4-5 Confirming Cost Estimations of Uranium Collection from Seawater

- Assessing High Function Metal Collectors for Seawater Uranium -

Fig.4-12 Preparing braided adsorbent for mooring on sea bottom

Fig.4-12 Preparing braided adsorbent for mooring on sea bottom

Polyethylene fiber is given a chemical structure of high affinity to uranium in seawater by radiation-induced graft polymerization. Adsorbent is formed into a lace by twisting the resulting polyethylene fibers. The braided adsorbent can be lifted from the sea bottom and moored, since floats are incorporated in it. The braid type adsorbent was pulled up after soaking in seawater for 60 days. The adsorbed uranium on the adsorbent was collected by elution with acid solution.

Fig.4-13 Effec t of repeated usage of the braided adsorbent on the cost of uranium collection

Fig.4-13 Effect of repeated usage of the braided adsorbent on the cost of uranium collection

() 2 g-U/kg-adsorbent and () 4 g-U/kg-adsorbent and () 6 g-U/kg-adsorbent
Uranium cost means the price when uranium resources are collected from seawater using the braid type adsorbent.

All the necessary uranium fuel for power generation in Japan is imported, though nuclear power generation supplies 34% of the electric power in Japan. When the collection of uranium in seawater is commercialized, the energy security of our country would become stronger, and would allow extra time for the completion of an ideal nuclear fuel cycle system.

The total amount of uranium in seawater is 4.5 billion tons though the concentration is very low, 3.3 ppb (3.3mg-U in one ton of seawater). This total amount is 1000 times of all the underground uranium. Moreover, the annual amount of the uranium carried by the Black Current, flowing near Japan, is estimated at 5.2 million tons. When 0.2% of this uranium is collected, it would be enough for all the nuclear power generation in Japan.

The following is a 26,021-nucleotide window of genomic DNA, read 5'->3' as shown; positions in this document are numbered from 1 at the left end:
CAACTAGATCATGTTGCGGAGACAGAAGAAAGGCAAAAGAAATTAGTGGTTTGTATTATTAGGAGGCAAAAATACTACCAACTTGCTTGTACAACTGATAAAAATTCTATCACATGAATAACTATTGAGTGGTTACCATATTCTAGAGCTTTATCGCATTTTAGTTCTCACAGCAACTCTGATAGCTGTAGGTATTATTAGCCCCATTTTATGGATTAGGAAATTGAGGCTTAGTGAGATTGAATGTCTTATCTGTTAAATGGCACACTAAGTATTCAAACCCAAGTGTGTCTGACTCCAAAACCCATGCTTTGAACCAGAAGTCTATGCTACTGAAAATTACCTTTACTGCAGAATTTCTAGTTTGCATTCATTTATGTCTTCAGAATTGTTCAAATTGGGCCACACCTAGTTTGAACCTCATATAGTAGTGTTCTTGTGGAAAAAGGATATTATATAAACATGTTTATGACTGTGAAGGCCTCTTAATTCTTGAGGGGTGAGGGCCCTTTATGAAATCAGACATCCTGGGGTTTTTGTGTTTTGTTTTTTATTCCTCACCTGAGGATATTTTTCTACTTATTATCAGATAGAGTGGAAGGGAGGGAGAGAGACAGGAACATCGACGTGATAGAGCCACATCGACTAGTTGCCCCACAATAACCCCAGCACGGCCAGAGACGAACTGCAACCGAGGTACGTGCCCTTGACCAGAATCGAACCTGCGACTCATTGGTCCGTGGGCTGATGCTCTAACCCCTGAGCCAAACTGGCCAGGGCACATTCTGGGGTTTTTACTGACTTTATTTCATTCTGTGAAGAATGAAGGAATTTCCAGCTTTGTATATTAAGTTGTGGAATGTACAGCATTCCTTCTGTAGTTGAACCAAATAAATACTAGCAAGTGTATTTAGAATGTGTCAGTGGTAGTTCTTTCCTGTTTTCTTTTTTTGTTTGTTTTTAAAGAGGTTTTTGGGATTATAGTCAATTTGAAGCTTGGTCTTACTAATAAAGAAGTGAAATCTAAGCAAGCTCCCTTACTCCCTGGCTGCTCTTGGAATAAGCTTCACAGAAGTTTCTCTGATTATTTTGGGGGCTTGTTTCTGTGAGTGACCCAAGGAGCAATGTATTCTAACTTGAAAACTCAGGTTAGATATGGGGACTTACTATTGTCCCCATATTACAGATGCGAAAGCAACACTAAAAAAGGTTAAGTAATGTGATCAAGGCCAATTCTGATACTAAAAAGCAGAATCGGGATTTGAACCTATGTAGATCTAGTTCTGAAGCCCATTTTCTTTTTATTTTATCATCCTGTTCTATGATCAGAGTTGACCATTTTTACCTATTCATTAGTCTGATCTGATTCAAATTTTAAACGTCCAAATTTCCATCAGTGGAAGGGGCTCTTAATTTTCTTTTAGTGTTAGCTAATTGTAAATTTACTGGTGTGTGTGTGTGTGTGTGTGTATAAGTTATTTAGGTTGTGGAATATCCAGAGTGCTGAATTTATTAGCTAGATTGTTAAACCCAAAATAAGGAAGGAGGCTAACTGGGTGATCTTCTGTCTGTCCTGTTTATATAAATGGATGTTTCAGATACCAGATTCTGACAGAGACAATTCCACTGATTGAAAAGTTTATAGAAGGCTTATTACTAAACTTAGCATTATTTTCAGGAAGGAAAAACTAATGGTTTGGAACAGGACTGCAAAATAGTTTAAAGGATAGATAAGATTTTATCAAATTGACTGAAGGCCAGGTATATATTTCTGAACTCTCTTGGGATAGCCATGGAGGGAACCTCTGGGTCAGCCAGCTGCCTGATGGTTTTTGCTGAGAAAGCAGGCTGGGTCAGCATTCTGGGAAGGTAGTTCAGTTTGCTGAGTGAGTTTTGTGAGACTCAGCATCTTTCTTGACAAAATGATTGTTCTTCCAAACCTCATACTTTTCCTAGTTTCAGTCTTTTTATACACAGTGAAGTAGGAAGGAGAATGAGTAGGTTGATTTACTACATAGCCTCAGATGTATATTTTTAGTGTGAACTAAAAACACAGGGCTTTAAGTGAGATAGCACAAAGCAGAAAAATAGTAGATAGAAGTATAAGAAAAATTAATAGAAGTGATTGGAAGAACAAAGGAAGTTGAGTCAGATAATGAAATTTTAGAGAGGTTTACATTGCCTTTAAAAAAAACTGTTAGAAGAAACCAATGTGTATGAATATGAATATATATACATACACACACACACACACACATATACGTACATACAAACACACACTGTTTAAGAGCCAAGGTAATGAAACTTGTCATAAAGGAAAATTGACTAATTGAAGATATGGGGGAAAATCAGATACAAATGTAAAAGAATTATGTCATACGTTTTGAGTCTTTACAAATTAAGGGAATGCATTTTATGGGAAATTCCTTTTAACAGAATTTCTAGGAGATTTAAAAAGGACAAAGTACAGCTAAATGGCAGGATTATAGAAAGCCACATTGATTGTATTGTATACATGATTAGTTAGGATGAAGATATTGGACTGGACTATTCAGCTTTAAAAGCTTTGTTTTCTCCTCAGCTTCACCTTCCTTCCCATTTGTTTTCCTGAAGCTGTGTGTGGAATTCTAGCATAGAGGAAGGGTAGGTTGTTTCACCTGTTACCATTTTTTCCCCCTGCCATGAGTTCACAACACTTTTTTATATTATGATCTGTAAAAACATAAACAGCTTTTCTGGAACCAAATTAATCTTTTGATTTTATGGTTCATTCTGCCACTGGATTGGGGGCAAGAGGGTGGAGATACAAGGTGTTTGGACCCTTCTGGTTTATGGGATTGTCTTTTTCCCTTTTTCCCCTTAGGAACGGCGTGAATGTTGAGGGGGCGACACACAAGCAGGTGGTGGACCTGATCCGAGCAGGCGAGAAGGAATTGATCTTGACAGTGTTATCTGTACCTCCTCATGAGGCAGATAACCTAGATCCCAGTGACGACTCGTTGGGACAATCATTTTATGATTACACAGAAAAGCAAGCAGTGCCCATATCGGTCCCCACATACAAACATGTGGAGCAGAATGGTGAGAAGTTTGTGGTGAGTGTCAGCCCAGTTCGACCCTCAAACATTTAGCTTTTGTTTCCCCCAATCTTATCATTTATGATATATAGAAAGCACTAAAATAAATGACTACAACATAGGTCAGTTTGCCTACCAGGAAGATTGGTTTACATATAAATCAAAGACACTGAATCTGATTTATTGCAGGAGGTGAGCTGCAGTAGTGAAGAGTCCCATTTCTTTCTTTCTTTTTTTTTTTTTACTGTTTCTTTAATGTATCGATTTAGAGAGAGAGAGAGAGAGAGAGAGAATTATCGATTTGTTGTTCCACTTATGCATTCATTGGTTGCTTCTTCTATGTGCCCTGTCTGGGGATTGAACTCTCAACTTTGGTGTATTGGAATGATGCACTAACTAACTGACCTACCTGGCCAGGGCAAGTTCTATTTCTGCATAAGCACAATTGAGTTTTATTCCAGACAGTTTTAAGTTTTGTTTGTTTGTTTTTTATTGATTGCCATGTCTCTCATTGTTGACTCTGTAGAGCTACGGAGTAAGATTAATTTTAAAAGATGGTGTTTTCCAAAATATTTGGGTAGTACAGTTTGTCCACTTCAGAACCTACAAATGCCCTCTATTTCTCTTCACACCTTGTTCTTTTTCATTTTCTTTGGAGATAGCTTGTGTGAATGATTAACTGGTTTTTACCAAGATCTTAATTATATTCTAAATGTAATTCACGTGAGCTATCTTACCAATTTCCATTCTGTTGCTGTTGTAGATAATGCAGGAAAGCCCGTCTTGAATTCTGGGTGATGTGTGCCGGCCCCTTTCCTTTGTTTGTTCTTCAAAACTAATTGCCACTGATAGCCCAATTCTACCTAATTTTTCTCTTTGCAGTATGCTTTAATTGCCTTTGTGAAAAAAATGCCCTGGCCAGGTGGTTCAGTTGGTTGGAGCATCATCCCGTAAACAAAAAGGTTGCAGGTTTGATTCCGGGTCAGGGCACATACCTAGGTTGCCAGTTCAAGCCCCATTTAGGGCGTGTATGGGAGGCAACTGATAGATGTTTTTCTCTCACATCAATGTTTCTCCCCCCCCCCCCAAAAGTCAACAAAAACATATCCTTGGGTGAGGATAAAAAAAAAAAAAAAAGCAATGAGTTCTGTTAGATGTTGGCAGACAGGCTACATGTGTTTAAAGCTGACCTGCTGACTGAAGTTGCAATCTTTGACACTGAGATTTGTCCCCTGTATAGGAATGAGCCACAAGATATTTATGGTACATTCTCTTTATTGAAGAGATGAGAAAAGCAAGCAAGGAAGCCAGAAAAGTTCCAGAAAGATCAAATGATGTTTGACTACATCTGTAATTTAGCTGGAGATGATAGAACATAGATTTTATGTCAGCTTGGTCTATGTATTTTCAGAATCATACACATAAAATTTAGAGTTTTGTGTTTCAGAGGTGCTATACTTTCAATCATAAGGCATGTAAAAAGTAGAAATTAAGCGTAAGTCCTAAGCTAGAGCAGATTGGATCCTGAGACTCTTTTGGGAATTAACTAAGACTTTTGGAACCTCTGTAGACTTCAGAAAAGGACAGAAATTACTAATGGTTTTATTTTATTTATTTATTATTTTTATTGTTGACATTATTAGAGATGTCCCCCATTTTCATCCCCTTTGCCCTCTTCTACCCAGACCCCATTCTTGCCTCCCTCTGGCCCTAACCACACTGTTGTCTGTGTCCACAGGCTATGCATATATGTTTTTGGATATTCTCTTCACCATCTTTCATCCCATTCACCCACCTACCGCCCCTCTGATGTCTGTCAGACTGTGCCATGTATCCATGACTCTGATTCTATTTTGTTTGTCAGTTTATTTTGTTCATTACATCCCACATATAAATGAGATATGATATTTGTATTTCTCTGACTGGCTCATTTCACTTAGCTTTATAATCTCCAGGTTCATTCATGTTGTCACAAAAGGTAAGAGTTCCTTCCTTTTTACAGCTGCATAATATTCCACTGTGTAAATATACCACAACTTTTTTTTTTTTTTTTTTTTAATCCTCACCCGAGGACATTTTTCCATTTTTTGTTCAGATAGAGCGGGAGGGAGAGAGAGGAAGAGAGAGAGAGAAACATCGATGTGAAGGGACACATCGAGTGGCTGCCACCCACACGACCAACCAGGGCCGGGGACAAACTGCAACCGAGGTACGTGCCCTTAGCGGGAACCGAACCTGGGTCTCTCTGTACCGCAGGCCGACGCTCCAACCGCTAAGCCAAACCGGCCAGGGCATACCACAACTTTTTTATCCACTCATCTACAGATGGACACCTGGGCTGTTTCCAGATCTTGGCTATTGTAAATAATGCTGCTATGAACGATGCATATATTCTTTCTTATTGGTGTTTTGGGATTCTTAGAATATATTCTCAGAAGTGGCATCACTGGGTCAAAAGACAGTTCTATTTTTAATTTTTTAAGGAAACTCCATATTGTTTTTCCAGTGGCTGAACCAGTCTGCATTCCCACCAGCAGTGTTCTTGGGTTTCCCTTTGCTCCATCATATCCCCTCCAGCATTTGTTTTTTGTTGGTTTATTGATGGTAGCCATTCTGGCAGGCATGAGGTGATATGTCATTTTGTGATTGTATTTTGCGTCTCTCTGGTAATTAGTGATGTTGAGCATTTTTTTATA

The collection of uranium from seawater has been developed by JAEA. A pilot scale experiment in the sea revealed that a braided adsorbent was effective to achieve a reasonable cost for the uranium collection from seawater. The adsorption ability of the braided adsorbent (Fig.4-12) was evaluated in the sea area of Okinawa to obtain the necessary data for cost estimation. The collection cost of uranium from seawater was calculated at the present and the expected level of adsorbency (Fig.4-13). In this estimation, the annual scale of uranium collection was set to 1200 t/y which corresponds to the uranium amount consumed by six nuclear plants.

If 2g-U/kg-adsorbent is submerged for 60 days at a time and used 6 times, the uranium cost is calculated to be 88,000 yen/kg-U, including the cost of adsorbent production, uranium collection, and uranium purification. When 6g-U/kg-adsorbent and 20 repetitions or more becomes possible, the uranium cost reduces to 15,000 yen. This price level is equivalent to that of the highest cost of the minable uranium. The lowest cost attainable now is 25,000 yen with 4g-U/kg-adsorbent used in the sea area of Okinawa, with 18 repetitionuses. In this case, the initial investment to collect the uranium from seawater is 107.7 billion yen, which is 1/3 of the construction cost of a one million-kilowatt class nuclear power plant.


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